What We Still Don’t Know
How It Actually Works
Which is to say, what is the bulk property change technology in play?
In a sit-down chat with Crooke during IDF, we asked him three different ways what technology 3D XPoint was using. His first answer was simply that it was new and it is 3D XPoint. He also wondered why everyone was so focused on the property change mechanism (some have said PCM, some ReRAM), saying, "it’s recreational to some extent how we’re accomplishing that." His third reply was simply that it was a competitive advantage, meaning we won’t know until it is impossible for Intel to keep it from us.
Given that Intel’s SSD market share is a fraction of Samsung’s, even with Micron’s share thrown on top, we suppose it’s understandable. Intel isn't accustomed to playing second fiddle. According to TrendFocus, Intel continues to dominate the enterprise PCIe market, but Samsung has a monstrous lead in total exabyte output and units sold.
Even details from Micron's latest Analyst Conference do little to clarify the type of memory employed in 3D XPoint. At any given time, the company has up to 26 different memory technologies under evaluation.
Speaking of Samsung, a presentation from 2012 referenced the idea of using what the company termed a “3D Cross-point ReRAM” architecture, and called into question its long-term scalability. Samsung was suggesting at the time that a Vertical ReRAM (VRRAM) architecture would be more effective and scalable in the long term, whereas ReRAM-based "3D x-point" would only be a temporary solution.
In other words, this architecture is not new, and in fact Samsung rejected it because the company didn't think it had longevity, at least according to that presentation. However, Crooke thinks it does, and addressed 3D XPoint scalability by pointing out that the lithography issues are pretty simple to solve with this architecture, and that Intel can add more layers, but can also bring the pillars closer together.
DIMMs And JEDEC Compliance
One new item Crooke revealed on stage at IDF was that 3D XPoint would ship in memory-mapped devices (DIMMs). We asked him whether they'd be JEDEC-compliant and he replied they'd be compatible with DDR4 mechanically and electrically, but that the technology would require a new interface since it is non-volatile, and that Intel was integrating it into its platforms.
An audience member asked Geof Findley, Intel's memory ecosystem director, "Is the protocol for 3D XPoint going to be identical to DDR4 DRAM?" Findley answered evasively: "It will plug into a DDR4 socket. Next question."
When asked if it was an NVDIMM by JEDEC standards, Findley answered, simply, "No." When asked if it will leverage a proprietary protocol that would remain proprietary to Intel, he answered, simply, "Yes." Moreover, when asked again whether it would be JEDEC-compliant, he replied, "Not at this time."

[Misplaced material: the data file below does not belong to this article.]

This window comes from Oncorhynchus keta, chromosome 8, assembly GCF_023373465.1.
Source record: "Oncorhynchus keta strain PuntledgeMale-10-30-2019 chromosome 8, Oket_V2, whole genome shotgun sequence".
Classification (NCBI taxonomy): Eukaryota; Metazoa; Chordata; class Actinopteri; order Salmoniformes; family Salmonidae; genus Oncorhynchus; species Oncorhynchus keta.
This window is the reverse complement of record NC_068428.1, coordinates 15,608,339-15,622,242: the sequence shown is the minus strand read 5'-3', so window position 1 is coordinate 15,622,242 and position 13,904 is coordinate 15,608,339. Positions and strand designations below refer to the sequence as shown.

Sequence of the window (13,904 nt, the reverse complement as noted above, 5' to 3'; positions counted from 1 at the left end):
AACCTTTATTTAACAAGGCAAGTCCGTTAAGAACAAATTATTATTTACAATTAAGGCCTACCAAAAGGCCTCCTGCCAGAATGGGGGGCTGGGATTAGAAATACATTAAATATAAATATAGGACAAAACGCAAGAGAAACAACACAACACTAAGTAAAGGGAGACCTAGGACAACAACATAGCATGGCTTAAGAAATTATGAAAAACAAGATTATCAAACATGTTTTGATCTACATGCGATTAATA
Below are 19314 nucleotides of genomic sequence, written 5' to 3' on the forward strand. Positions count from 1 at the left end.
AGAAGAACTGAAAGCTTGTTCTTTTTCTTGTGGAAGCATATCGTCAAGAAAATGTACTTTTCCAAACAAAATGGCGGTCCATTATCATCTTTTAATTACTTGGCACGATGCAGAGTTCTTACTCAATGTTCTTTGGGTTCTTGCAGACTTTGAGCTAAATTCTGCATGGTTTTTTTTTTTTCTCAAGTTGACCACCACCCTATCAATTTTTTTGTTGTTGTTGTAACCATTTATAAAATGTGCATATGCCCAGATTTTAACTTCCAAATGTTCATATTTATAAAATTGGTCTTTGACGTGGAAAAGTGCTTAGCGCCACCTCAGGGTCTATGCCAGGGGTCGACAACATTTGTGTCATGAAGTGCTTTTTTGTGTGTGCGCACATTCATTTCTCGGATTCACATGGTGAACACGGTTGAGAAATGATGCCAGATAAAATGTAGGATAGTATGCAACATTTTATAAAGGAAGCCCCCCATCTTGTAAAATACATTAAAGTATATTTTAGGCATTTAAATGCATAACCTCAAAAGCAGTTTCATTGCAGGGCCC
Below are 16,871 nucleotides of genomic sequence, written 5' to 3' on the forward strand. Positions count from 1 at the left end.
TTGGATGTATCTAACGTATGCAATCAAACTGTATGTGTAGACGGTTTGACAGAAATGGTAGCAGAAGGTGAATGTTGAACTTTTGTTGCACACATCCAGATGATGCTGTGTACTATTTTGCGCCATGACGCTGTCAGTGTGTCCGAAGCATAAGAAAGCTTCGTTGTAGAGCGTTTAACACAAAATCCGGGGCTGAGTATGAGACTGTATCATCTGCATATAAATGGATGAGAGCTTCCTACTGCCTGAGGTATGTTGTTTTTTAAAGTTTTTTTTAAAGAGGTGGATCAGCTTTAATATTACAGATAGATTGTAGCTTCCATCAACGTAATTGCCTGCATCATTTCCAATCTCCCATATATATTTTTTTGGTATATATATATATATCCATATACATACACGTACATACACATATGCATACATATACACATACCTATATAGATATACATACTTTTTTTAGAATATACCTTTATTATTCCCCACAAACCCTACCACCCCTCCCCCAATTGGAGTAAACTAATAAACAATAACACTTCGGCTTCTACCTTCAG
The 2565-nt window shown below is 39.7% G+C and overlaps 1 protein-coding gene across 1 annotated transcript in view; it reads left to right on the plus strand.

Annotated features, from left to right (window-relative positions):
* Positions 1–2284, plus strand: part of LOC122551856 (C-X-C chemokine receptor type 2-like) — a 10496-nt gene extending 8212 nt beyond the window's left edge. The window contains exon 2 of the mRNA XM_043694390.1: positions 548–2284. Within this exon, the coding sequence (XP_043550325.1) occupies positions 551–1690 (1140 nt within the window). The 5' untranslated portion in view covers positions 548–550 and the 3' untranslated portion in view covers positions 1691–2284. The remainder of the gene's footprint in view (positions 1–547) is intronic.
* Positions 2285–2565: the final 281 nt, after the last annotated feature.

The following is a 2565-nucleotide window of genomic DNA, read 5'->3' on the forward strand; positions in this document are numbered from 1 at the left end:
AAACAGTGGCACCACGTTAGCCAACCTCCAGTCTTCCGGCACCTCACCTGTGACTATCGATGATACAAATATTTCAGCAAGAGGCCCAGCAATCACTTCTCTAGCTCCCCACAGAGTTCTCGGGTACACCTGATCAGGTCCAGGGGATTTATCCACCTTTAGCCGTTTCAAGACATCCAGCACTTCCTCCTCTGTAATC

There are your answers, delivered with dental forceps.
It appears the specter of a proprietary interface looms menacingly on the horizon, which is fomenting a dire sense of foreboding in the industry. During a recent standing room-only presentation at the Flash Memory Summit, the mere mention of the requirement for a proprietary interface cast a pall over the audience. Such an outcome could hamper adoption and put quite a bit of unbridled power in the hands of Intel and Micron. Intel already has a great deal of control at the CPU and chipset level due to a lack of competitors.
Findley clarified that the 3D XPoint support would only be applicable to a future Xeon processor. He specifically stated that support was not due on the Grantley refresh, but rather the following generation.
Will performance and cost be closer to DRAM or NAND?
Intel tossed around some high-level figures, but was not specific. There was no discussion about pricing, even on a percentage basis.
SRAM is the baseline in the chart above. As you can see, among other things, the capacity points will be the same as NAND, but offer a 1000x performance increase when measured solely in latency.
Intel has been a staunch proponent of the new NVMe (Non-Volatile Memory Express) protocol, a lightweight register interface constructed from the ground up with future non-volatile memory technologies in mind (not NAND).
In fact, Intel established the NVMe standards committee, which consists of every major memory manufacturer. Intel recently revealed that it founded the NVMe development committee specifically with the goal to provide a refined interface to empower 3D XPoint-based products. Yes: In an odd twist of fate, Intel’s own competitors helped pour fuel onto the 3D XPoint fire.
The interface is the key; connecting 3D XPoint via the NVMe interface brings a 10x reduction in latency compared to a standard NAND-based NVMe SSD. Utilizing other protocols, such as AHCI or SCSI, would saturate the CPU with computational overhead long before the system reaped the latency and performance rewards of the underlying medium.